The first scientists to recognize that rapidly pulsed detonations might be used to create thrust were probably the Germans, who developed the V-1 “buzz bomb” in the 1930s. “The Germans attempted a detonation with the V-1 but never got it, says Chris Brophy, a propulsion research professor at the Naval Postgraduate School in Monterey, California. ‘The V-I was a pulse-jet, more of a high-speed deflagration.” Some theoretical and experimental work followed at universities in the ‘50s and ‘60s, but conventional jet-engine and rocket performance was improving so rapidly at the time that few people saw any reason to experiment with a phenomenon so difficult to create and measure in the lab. But in the early ‘90s, several factors generated a sudden renaissance in pulse-detonation research: the need for significantly higher performance, the availability of new diagnostic tools and high-speed modeling computers, and a small but critical supply of federal money to university professors and research entrepreneurs.
One of those entrepreneurs was Bussing, who in 1992 founded the company that Brophy calls “the real commercial thrust, no pun intended,” behind PDE research in the ‘90s. Hired by Boeing just after receiving his doctorate from MIT, Bussing had labored for years on the never-to-fly hypersonic. National Aerospace Plane before realizing that he wasn’t going to get what he wanted—the chance to run a revolutionary technology project—inside the giant company. He started thinking seriously about pulse detonation . He left Boeing and gathered three colleagues to form a new pulse-detonation research group for Adroit Systems, a high-tech research company.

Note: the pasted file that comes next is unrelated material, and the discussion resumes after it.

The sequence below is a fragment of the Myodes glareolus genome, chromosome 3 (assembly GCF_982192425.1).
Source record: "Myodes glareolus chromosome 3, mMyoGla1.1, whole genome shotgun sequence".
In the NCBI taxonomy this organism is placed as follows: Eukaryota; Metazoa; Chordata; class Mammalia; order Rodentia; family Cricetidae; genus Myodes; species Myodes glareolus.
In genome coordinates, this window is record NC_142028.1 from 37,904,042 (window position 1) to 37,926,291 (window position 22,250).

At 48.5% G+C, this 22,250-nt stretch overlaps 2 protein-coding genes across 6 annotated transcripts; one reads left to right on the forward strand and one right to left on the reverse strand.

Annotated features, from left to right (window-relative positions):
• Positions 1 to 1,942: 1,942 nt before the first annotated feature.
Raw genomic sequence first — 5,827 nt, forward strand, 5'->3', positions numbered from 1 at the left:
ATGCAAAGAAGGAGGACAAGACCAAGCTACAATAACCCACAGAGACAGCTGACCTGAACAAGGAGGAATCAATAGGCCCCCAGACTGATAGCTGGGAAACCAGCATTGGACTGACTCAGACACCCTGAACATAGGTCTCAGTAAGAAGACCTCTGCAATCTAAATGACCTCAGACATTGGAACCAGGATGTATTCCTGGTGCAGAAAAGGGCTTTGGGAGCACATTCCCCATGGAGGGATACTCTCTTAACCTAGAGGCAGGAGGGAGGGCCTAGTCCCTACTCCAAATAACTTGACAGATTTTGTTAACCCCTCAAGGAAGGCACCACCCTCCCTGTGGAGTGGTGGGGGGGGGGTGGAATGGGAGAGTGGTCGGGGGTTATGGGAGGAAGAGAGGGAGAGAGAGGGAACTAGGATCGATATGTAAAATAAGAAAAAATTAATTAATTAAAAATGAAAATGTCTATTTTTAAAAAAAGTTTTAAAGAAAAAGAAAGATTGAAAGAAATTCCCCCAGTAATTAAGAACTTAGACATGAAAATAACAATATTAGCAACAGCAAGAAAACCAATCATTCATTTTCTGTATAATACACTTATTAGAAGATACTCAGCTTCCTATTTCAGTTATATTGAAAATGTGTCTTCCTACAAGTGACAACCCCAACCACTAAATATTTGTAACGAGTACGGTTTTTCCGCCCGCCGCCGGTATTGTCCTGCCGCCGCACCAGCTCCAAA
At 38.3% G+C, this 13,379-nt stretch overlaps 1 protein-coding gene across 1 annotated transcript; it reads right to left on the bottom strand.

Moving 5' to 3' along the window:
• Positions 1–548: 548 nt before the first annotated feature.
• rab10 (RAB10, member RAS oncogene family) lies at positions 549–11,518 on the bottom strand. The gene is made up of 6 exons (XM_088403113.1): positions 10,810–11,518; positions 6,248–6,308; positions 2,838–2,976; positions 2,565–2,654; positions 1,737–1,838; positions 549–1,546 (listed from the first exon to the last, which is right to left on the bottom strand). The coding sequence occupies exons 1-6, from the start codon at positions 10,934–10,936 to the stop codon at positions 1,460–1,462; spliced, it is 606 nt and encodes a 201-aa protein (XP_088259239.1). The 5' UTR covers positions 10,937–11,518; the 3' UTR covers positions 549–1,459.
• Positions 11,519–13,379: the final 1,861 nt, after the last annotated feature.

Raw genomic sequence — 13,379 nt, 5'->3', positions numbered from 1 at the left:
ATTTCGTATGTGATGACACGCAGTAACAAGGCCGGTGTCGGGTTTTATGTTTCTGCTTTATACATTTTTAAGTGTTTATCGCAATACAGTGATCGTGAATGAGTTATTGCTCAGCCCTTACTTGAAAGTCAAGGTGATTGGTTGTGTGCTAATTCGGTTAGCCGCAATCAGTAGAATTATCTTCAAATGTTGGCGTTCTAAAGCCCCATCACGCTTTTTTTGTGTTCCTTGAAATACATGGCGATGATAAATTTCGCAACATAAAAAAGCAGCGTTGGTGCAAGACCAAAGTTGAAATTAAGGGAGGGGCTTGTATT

Bussing’s group at first struggled just to achieve a single detonation in a single tubé, but quickly progressed to building a twin-tube test rig capable of firing each of its tubes 22 times a second, yielding a total frequency of 44 cycles per second. Despite their successes and those of other researchers, however, pulse detonation still wasn’t taken seriously by much of the mainstream propulsion establishment. Skeptics pointed out that most of the work was confined to university labs or private companies, which regarded their methods and results as proprietary and made what many outsiders thought were unrealistic performance claims.
“There were a lot of times when the beating from the naysayers was fairly daunting,” says Bussing, standing amid a warehouse full of PDE spare parts at the China Lake test site. He speaks quickly and rather quietly, punctuating his words with rapid hand movements. Tall, in his mid-4os, he has the athletic build appropriate for someone who climbs mountains in his spare time—though he hasn’t had much since he left Boeing. “They said you can’t operate the device in an unsteady manner, you can’t isolate the inlet from the combustion process, you can’t generate thrust, it’s gonna fall apart . If you look at a textbook of all the physical phenomena that you can envision, every one of those became a question.”